When the Charlie Hebdo attack occurred in January 2015, some wondered what publications could provide the somber tone readers needed during a difficult time. Quite the opposite of the usual cheer, the Parisian pro-immigration magazine, Le Point, opted for a different flavor.

Entitled The Uncompromising Question, the stunning cover in 2015 featured a masked figure declaring: “Last Will of Charlie Hebdo.”

To anchor the provocative image, writer Georges Wolinski, who was among the 12 people killed by Islamist gunmen, is shown in an unusual pose, raising his fist to the sky. It was a project spearheaded by Peter Schnall, a creative director at a French design company and a friend of Wolinski’s, who wanted to use the tragedy as a way to reexamine life.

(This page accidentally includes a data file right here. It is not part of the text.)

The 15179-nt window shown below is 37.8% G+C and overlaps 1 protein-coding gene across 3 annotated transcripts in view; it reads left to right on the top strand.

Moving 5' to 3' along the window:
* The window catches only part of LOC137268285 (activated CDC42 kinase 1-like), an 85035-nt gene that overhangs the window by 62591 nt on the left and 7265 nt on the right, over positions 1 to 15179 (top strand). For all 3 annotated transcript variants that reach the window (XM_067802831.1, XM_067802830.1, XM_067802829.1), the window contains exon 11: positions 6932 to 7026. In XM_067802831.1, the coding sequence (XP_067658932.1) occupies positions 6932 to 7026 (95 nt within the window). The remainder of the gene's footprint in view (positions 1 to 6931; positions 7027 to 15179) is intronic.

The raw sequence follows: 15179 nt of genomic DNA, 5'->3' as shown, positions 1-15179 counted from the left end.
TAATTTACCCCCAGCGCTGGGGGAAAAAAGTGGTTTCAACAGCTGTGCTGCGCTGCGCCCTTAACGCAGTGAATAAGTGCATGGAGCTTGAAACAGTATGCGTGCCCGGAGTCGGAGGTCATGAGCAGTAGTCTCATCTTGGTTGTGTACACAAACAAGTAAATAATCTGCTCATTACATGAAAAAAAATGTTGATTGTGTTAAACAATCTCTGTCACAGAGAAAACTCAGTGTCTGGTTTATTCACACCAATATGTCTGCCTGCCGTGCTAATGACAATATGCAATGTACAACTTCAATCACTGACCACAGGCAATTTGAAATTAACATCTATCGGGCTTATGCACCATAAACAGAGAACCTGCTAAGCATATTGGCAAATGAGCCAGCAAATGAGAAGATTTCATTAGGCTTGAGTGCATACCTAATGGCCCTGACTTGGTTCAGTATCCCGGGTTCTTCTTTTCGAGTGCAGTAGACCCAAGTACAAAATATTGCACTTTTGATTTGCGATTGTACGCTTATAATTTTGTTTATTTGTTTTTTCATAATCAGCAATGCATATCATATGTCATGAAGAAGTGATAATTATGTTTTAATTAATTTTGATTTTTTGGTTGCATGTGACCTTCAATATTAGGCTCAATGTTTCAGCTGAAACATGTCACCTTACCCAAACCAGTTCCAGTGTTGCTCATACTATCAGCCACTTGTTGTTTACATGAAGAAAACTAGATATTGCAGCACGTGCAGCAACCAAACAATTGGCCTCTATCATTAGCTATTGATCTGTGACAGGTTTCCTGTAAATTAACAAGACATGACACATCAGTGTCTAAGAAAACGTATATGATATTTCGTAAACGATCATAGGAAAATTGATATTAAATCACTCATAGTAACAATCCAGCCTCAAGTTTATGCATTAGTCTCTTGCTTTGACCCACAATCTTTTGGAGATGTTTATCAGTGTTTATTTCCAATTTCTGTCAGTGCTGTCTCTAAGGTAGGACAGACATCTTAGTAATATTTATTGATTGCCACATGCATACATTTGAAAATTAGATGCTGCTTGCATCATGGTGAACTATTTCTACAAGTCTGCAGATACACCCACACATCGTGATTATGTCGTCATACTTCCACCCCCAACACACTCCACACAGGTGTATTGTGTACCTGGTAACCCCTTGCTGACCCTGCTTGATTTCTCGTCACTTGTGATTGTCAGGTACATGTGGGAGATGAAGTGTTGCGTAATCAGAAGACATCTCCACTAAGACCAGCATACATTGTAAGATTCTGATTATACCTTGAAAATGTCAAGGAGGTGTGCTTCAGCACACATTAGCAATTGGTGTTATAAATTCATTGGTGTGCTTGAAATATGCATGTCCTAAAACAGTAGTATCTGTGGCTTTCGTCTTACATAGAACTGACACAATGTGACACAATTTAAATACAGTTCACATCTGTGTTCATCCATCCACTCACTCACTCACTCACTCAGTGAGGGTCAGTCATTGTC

It was one of the highest-profile executions in French history, illustrating how a relatively left-leaning publication could have become a target for what the French consider a terrorist organization.

The design was a provocative take on the content of the magazine, which had long been a cultural fixture in France, and where free speech had long been held to be the bedrock of the nation’s democracy.

Schnall and Wolinski continued in their quest to keep things positive, even as the world continues to reel from the alarming events in Syria and around the world.

The 89-year-old Wolinski met with Schnall at the Condé Nast-owned restaurant “pannier” on Paris’ Left Bank and began work on his letter. Though the messenger was frequently a subject for humor, this was no ordinary message.

Schnall — who graduated from Catholic University’s School of Design and holds a masters degree in graphic design from the Institut d’Art Strategique — said Wolinski was soon hit with a series of health issues, which he carried on with humor.

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